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Tanzania’s agricultural sector decline impedes quality of growth of the economy

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Recent macroeconomic trends in Tanzania show a sustained GDP growth rate averaging 7% per annum over the past one and a half decades. However, the rate of poverty reduction in the country has remained dismal, leading to questions regarding the quality of its growth, including its sectorial composition.

A notable feature of this trend is slow growth in agricultural sector, averaging 4% during the same period, which is much below the targeted growth of 10% needed to induce significant reduction of poverty. The relationship between agricultural growth and poverty reduction is rooted in economic structure that allocates factors of production, particularly labor and capital, and the underlying technology conditions that determine labor-output and earning relations.

In a country like Tanzania, where its labor force is predominantly (66.3%) engaged in agriculture and 85% of all the poor (who fall below the poverty line) is in rural areas, growth in agricultural sector is necessary for poverty reduction.

Various studies have established that agricultural productivity growth is a central condition for economic growth and transformation in developing countries. This is because agriculture provides for the best opportunity for the majority of the workforce in developing countries such as Tanzania to not only get employed but also trade their way out of poverty.

Indeed, research has shown that agriculture driven growth is up to four times more likely to reduce poverty than growth generated from any other sector in developing economies. Efforts to improve efficiency and productivity in Tanzania’s agricultural sector are therefore crucial for transforming livelihood at the bottom of the pyramid.

Based on the results from a Survey conducted in 2016 by OXFAM Tanzania, findings revealed that improving farmers’ livelihoods would entail concerted efforts by the government to avail to farmers, quality and affordable seeds, fertilizer, agricultural infrastructures, subsidies, extension services, markets, information alert, affordable loans, and areas for pastures.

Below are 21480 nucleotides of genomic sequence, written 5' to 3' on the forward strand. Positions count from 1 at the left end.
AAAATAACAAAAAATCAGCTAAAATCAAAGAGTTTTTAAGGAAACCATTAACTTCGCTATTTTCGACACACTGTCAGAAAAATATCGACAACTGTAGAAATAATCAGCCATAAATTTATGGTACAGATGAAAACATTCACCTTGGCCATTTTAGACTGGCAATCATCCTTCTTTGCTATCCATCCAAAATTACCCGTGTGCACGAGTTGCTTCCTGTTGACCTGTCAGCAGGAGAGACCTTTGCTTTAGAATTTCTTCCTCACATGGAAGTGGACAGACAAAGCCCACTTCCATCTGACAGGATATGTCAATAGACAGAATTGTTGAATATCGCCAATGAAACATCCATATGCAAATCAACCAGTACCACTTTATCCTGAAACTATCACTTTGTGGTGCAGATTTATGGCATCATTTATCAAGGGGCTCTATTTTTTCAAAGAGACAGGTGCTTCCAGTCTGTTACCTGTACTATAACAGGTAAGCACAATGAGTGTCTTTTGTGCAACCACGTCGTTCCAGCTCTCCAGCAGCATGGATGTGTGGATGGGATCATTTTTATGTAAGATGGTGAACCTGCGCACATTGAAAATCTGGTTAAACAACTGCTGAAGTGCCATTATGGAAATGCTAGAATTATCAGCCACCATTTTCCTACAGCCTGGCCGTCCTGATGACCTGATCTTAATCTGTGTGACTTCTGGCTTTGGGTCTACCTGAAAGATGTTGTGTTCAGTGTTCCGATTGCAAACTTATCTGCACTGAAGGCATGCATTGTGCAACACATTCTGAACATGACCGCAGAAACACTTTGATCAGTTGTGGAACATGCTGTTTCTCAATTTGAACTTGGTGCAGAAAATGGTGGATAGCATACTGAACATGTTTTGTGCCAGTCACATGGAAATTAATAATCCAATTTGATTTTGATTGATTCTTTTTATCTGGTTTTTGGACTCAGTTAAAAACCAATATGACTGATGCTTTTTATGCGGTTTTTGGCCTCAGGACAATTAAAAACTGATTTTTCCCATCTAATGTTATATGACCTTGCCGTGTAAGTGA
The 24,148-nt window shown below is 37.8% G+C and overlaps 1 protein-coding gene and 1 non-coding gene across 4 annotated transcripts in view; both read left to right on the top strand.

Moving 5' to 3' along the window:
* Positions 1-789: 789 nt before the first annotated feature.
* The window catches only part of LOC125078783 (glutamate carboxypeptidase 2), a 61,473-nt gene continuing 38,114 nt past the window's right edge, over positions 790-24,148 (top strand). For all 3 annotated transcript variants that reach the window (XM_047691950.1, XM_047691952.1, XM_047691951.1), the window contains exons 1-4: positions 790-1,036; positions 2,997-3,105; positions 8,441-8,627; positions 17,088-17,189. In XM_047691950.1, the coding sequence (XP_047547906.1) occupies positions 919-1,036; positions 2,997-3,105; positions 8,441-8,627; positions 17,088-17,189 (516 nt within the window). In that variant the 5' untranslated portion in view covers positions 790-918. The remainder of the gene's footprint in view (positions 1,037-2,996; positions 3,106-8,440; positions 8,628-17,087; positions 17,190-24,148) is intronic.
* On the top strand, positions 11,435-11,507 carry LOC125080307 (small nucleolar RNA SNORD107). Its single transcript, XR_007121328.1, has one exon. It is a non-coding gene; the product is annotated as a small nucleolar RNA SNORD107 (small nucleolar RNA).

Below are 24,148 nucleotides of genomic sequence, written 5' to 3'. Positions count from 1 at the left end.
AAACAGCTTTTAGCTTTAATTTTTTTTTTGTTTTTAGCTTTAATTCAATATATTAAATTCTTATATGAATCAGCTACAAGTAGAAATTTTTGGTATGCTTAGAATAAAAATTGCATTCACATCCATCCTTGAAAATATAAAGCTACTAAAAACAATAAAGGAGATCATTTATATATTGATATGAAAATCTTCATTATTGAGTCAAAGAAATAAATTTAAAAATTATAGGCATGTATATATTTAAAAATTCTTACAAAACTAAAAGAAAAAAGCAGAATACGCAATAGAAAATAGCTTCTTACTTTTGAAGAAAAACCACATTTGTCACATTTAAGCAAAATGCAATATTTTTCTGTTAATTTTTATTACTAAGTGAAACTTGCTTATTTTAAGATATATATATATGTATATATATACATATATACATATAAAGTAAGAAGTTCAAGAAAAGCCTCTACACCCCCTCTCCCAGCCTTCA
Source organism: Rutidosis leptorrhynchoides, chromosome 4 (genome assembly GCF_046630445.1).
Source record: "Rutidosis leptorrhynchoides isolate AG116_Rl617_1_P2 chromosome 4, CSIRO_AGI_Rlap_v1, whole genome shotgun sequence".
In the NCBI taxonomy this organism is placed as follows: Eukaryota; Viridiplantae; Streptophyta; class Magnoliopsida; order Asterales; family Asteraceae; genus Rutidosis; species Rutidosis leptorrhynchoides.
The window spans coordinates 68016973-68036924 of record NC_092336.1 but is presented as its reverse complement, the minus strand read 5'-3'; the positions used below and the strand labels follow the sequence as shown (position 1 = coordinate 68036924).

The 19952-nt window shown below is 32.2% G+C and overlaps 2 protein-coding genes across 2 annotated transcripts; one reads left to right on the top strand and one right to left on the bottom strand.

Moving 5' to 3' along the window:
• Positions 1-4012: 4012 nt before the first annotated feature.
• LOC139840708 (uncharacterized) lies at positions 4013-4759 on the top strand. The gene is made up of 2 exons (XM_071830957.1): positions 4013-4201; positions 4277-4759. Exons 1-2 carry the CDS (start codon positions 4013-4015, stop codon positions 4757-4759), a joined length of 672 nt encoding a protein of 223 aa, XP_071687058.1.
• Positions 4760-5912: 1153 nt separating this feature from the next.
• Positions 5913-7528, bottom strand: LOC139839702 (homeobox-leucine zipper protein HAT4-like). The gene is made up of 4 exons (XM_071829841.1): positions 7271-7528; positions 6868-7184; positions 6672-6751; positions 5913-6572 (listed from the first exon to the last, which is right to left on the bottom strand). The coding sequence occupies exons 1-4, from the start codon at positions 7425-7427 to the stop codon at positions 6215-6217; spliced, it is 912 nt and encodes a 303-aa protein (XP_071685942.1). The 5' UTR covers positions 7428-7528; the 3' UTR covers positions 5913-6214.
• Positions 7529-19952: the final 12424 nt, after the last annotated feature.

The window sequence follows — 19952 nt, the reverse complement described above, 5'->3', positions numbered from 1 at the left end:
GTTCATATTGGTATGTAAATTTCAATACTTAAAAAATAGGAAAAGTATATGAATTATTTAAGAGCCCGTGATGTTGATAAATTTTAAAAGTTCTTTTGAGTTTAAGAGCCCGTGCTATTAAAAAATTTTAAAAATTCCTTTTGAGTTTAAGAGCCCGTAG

The survey was conducted following critical challenges of poverty reduction Tanzania has been facing despite a remarkable GDP growth over the past two decades. This is because economic growth in Tanzania is not inclusive, in that sectors contributing to this growth employ fewer people.

Meanwhile, agriculture continues to employ the majority of people in Tanzania. It is against this background that any efforts to improve livelihoods of the people should thus be geared towards transforming the agricultural sector with special attention on smallholder farmers who occupy a significant portion of the workforce of the economy.

Every solution designed by the government must therefore be geared towards addressing such challenges confronting peasant farmers in the country. In this context, a study was set out to examine the challenges facing farmers and their respective solutions.

Sustainable Livelihood Framework was used to inform the analysis of the study. Findings, however, show that a typical smallholder farmer in Tanzania is youthful, married, poor, equipped with low level of education, and having many children (at least four). These characteristics usually entangle farmers in the vicious cycle of poverty.

Transforming agriculture is thus the only way out for most of these farmers. Further, farmers face diverse challenges on daily basis. It was thus logical to draw these challenges from farmers. Some of the challenges drawn from these farmers were as follows:

  • Lack of access to loans
  • Inadequate subsidies
  • Access to market
  • Information alert on agriculture-related issues
  • Persistent drought
  • Availability of quality and affordable seeds
  • Access to pastures
  • Availability of technical advice
  • Availability of quality and affordable fertilizers
  • Availability of agricultural infrastructures and
  • Availability of water.

Approaches farmers employ to solving their problems

Some of the solutions suggested by farmers to address this challenges they face are by and large neither sustainable nor appropriate for productive farming.

Also, coping mechanisms that farmers use to solve their challenges include:

  • Securing loans from friends and relatives
  • Migrating to access markets and pastures, fertilizers and water
  • Using readily available inputs such as natural fertilizers
  • Prioritizing only important needs
  • Cultivating crop which are drought resistant
  • Forming groups for both animal keepers and farmers for easy access of loans and helping them in case needs arise
  • Applying irrigation
  • Avoiding to burn crop remnants so as they can be recycled as fertilizers
  • Selling some of kept animals and
  • Borrowing from relative and friends.

Ways government can solve challenges

It is interesting to note that the majority of farmers continue to place their trust on government when it comes to problem solving. Priority areas that these farmers would like the government to concentrate on while helping them include ensuring: